Sunday, January 24, 2010


One of my favorite scenes in the movie Castaway is when Tom Hank's Noland character builds a fire. He thumps his chest with his fist, stating in a cave man voice "I make fire!"
His reaction made me smile. I can relate. I feel a bit of this sensation with every fire I build.
Fire gives us heat, we can cook over it and it gives us light. I've grown up with an appreciation of fire. I grew up camping with my family. I loved roasting hot dogs and marshmallows to make s'mores. I love the smell of a campfire and the smell that the smoke leaves on whatever is near to it.
I was a member of the Girl Scouts from second grade through to my freshman year of college. I camped with my family and went to Girl Scout camp from the fifth grade until my freshman year of college. In Girl Scouts, we sang a song called "Rise up o flame." I believe, especially when I was younger, that we were calling to the flames, as a snake charmer's flute speaks to the cobra. We would sing
Rise up o flame
by thy light glowing
show to us beauty
vision and joy
and as we sang, the flames would leap higher and the fire would grow. In my mind, fire has always been magical- almost spiritual. I've often felt there are answers within the flames, if we study them intently enough. For me, the experience of camping has always been a comforting, relaxing time. During the tough years, after my divorce, I would often escape from life and go camping by myself. Friends would fuss after me, telling me that camping alone was dangerous. Camping alone was a life saver for me. I would sit in the evenings looking at the campfire, beer in hand and think. It was an excellent time for sorting out all of the tangled thoughts swirling around inside of my head. I always went back home with a feeling of gratitude, rested and refreshed.
I've been building fires probably since I was ten years old. When you build a fire, one starts very small, shavings of wood or a bit of dry grass and then slowly you feed the fire, adding larger pieces of fuel. I always felt proud of being able to build a fire.
My ex and I had a wood burning stove in our basement and heated our house with wood for many years when the cost of fuel oil was beyond our budget. I would come home to a cold house and head downstairs wearing my coat or a sweater or sweatshirt. We kept logs turned up on end before the fire to sit on. It was always a peaceful time at the end of a work day.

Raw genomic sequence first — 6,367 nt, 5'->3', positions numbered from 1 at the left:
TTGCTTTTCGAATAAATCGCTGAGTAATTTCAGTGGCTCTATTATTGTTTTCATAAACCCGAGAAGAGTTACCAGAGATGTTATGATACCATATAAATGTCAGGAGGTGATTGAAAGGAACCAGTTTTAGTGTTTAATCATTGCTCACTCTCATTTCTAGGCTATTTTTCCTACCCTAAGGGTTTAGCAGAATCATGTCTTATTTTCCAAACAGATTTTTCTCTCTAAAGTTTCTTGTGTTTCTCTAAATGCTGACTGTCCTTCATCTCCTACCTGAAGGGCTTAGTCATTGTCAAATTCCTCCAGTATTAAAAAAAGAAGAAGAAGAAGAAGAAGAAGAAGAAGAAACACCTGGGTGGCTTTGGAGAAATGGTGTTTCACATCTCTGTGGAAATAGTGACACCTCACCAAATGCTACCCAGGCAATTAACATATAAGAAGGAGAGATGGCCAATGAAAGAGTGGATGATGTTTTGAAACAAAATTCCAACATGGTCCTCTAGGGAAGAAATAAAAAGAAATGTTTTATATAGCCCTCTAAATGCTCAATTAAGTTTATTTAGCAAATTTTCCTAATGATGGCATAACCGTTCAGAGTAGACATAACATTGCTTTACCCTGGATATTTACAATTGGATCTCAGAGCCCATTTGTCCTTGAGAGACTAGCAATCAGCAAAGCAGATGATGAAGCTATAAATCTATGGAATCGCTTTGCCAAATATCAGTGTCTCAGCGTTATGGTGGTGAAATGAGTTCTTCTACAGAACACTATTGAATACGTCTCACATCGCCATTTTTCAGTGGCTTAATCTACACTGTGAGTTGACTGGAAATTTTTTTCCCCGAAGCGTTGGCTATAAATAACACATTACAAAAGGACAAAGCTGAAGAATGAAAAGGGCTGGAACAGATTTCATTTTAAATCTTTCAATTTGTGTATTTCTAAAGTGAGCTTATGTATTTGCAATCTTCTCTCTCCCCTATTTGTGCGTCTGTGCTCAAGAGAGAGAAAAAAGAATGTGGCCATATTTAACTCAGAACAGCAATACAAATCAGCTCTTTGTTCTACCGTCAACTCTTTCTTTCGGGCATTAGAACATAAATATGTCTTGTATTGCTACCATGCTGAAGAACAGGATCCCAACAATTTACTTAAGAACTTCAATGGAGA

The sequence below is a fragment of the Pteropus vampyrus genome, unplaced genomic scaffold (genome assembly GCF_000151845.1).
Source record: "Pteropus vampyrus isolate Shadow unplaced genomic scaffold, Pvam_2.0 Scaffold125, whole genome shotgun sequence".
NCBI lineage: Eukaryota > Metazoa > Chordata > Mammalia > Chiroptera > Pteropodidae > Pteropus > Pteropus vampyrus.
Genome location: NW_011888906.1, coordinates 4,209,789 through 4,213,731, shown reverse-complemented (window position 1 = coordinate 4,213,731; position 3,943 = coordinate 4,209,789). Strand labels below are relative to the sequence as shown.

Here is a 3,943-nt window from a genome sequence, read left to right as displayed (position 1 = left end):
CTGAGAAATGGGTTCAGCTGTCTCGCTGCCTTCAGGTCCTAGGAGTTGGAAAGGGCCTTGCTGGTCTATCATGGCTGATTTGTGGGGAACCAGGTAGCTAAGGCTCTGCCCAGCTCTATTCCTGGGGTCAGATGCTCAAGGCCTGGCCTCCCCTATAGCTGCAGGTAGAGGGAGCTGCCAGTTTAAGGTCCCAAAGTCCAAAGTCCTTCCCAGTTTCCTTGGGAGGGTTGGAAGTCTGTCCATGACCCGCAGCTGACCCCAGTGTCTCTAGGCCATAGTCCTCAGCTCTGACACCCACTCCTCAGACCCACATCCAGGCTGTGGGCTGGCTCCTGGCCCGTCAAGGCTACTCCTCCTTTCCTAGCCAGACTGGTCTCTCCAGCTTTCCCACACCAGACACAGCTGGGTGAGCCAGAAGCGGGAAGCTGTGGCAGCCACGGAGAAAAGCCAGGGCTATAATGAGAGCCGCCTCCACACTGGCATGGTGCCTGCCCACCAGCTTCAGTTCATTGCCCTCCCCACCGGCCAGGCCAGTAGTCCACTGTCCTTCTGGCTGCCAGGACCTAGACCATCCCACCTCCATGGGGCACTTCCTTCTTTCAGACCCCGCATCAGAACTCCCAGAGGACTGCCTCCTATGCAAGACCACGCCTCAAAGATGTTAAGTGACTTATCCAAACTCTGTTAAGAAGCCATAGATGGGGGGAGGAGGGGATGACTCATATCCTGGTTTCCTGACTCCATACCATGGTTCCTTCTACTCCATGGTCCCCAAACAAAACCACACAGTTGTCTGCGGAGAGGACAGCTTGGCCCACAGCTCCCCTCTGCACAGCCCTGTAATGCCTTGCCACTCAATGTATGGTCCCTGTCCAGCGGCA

Now, the duggles and I have a fireplace insert in our keeping room and on cool rainy days or snowy evenings, I love to build a fire and sit before it.
The heat from a fire permeates your body, soaking through to your bones. The skin on your face grows hot and dry from the heat. To me, there is nothing like the heat of a fire.
I don't thump my chest when I build a fire but I do believe I always feel a sense of pride and accomplishment each time.
"Well, will you look at that!"
Then with a contented sigh, I sit back to enjoy.

Thursday, January 21, 2010

Gap Creek by Robert Morgan

Gap Creek is the book that I finished reading while sitting in the waiting room of St. Vincent's hospital a couple of days ago.
In January, 2000, Oprah named Gap Creek her book club selection. I picked up Gap Creek at *Half-Price in Indianapolis for $1. Amazon carries copies for half of that. I have become a Half-Price book snob, as I head for the clearance section and rarely venture beyond.
It may be helpful to know that Gap Creek follows The Truest Pleasure. I did not know that, so now I will read them backwards. No bother. I studied Brit Lit II before Brit Lit I and that didn't do any damage.
As the title states, Gap Creek is the story of a marriage. Personally, I was prepared for a sappy love story, but that isn't the case at all. Robert Morgan who grew up in North Carolina, near the Blue Ridge Mountains, writes what he knows. Seventeen year old Julie Harmon lives in the Appalachian Mountains. She grew up on the mountain and until she marries Hank Richards, she had never ventured off of the mountain. Julie and Hank move to Gap Creek where Hank is employed. Hank and Julie marry rather quickly with stars in their eyes, but are shocked into reality in a short amount of time. Life in the Appalachian Mountains is hard. Julie had grown up working, working like a man. She could split wood and slaughter hogs and about anything that needs to be done. She works, in her opinion, out of necessity. The work is there, it needs to be done, there is no one else to do it, so she does.
Robert Morgan writes with great, colorful descriptions. He describes the first time that Hank and Julie have sex, childbirth, a flood and an ice-storm vividly using colors to express what the characters experience.
When Hank and Julie marry, Hank is immature and selfish. It is amazing how quickly he matures as he and Julie process all of the travails that is poured upon them. This book is about marriage, and it is about life. This story captures how life goes on and there isn't anything that any of us can do to stop it. We are swept up and survive. Some of us fight harder than others, but we work our way through.
Morgan has written prolifically, see his website for a complete listing of his publications. When I choose a book randomly, I have to admit the first thing that grabs me is the cover (I know..."don't judge a book by it's cover"). Then I will read the back, the description of the story, the comments and then I open the book and begin to read the first paragraph or so. A truly good book will "grab you" immediately. Gap Creek did that for me. Another book that I chose at Half-Price was "Hinterlands," also by Morgan. I didn't realize that until I looked at his web page. Now, I'm looking forward to reading that. And, the book that precedes Gap Creek, The Truest Pleasure.
*no endorsement for Half-Price books, it is a place I frequent as often as possible, in my opinion, a little bit of heaven.

Tuesday, January 19, 2010

Waiting-room etiquette

Because this is where I spent my day, today, I would like to address a few points concerning waiting-room etiquette:

1. If you have a conversation, please do so quietly.
2. If you are watching a movie on your laptop, please use your ear buds.
3. If you are having a conversation on your cell phone, please do so quietly.
(Or step to a private area so we don't all have to sit there and listen to you yack.)